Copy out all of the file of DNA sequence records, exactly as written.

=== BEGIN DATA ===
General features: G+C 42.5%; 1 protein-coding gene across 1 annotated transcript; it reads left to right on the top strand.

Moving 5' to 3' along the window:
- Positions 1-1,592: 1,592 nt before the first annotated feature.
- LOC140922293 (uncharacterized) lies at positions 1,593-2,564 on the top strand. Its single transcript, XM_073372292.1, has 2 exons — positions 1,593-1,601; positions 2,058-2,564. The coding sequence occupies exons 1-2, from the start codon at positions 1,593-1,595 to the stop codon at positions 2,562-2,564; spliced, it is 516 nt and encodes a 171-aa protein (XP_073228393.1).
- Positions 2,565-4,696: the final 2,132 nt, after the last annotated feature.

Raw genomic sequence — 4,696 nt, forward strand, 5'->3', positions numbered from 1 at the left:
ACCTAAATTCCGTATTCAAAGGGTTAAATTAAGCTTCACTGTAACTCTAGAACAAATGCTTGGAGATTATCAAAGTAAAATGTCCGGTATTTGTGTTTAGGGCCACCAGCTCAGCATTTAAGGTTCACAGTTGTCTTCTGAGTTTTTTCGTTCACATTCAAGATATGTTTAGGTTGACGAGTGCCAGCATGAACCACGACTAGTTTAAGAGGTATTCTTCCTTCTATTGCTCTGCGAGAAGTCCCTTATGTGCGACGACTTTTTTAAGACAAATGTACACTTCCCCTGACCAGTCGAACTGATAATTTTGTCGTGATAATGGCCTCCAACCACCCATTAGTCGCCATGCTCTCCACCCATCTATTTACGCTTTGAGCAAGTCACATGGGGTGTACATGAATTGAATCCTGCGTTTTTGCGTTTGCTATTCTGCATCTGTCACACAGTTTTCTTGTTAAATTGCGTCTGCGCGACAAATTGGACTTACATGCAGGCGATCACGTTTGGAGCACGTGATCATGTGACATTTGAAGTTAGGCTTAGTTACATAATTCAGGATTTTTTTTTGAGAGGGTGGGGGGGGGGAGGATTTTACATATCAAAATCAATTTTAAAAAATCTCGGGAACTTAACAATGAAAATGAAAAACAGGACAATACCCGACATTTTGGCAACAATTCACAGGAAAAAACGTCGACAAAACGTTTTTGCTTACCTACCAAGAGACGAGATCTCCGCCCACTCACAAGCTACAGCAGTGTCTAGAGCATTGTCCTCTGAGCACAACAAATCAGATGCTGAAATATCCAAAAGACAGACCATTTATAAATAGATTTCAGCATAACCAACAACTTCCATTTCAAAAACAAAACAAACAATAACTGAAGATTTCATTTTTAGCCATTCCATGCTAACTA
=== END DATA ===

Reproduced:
General features: G+C 42.5%; 1 protein-coding gene across 1 annotated transcript; it reads left to right on the top strand.

Moving 5' to 3' along the window:
- Positions 1-1,592: 1,592 nt before the first annotated feature.
- LOC140922293 (uncharacterized) lies at positions 1,593-2,564 on the top strand. Its single transcript, XM_073372292.1, has 2 exons — positions 1,593-1,601; positions 2,058-2,564. The coding sequence occupies exons 1-2, from the start codon at positions 1,593-1,595 to the stop codon at positions 2,562-2,564; spliced, it is 516 nt and encodes a 171-aa protein (XP_073228393.1).
- Positions 2,565-4,696: the final 2,132 nt, after the last annotated feature.

Raw genomic sequence — 4,696 nt, forward strand, 5'->3', positions numbered from 1 at the left:
ACCTAAATTCCGTATTCAAAGGGTTAAATTAAGCTTCACTGTAACTCTAGAACAAATGCTTGGAGATTATCAAAGTAAAATGTCCGGTATTTGTGTTTAGGGCCACCAGCTCAGCATTTAAGGTTCACAGTTGTCTTCTGAGTTTTTTCGTTCACATTCAAGATATGTTTAGGTTGACGAGTGCCAGCATGAACCACGACTAGTTTAAGAGGTATTCTTCCTTCTATTGCTCTGCGAGAAGTCCCTTATGTGCGACGACTTTTTTAAGACAAATGTACACTTCCCCTGACCAGTCGAACTGATAATTTTGTCGTGATAATGGCCTCCAACCACCCATTAGTCGCCATGCTCTCCACCCATCTATTTACGCTTTGAGCAAGTCACATGGGGTGTACATGAATTGAATCCTGCGTTTTTGCGTTTGCTATTCTGCATCTGTCACACAGTTTTCTTGTTAAATTGCGTCTGCGCGACAAATTGGACTTACATGCAGGCGATCACGTTTGGAGCACGTGATCATGTGACATTTGAAGTTAGGCTTAGTTACATAATTCAGGATTTTTTTTTGAGAGGGTGGGGGGGGGGAGGATTTTACATATCAAAATCAATTTTAAAAAATCTCGGGAACTTAACAATGAAAATGAAAAACAGGACAATACCCGACATTTTGGCAACAATTCACAGGAAAAAACGTCGACAAAACGTTTTTGCTTACCTACCAAGAGACGAGATCTCCGCCCACTCACAAGCTACAGCAGTGTCTAGAGCATTGTCCTCTGAGCACAACAAATCAGATGCTGAAATATCCAAAAGACAGACCATTTATAAATAGATTTCAGCATAACCAACAACTTCCATTTCAAAAACAAAACAAACAATAACTGAAGATTTCATTTTTAGCCATTCCATGCTAACTA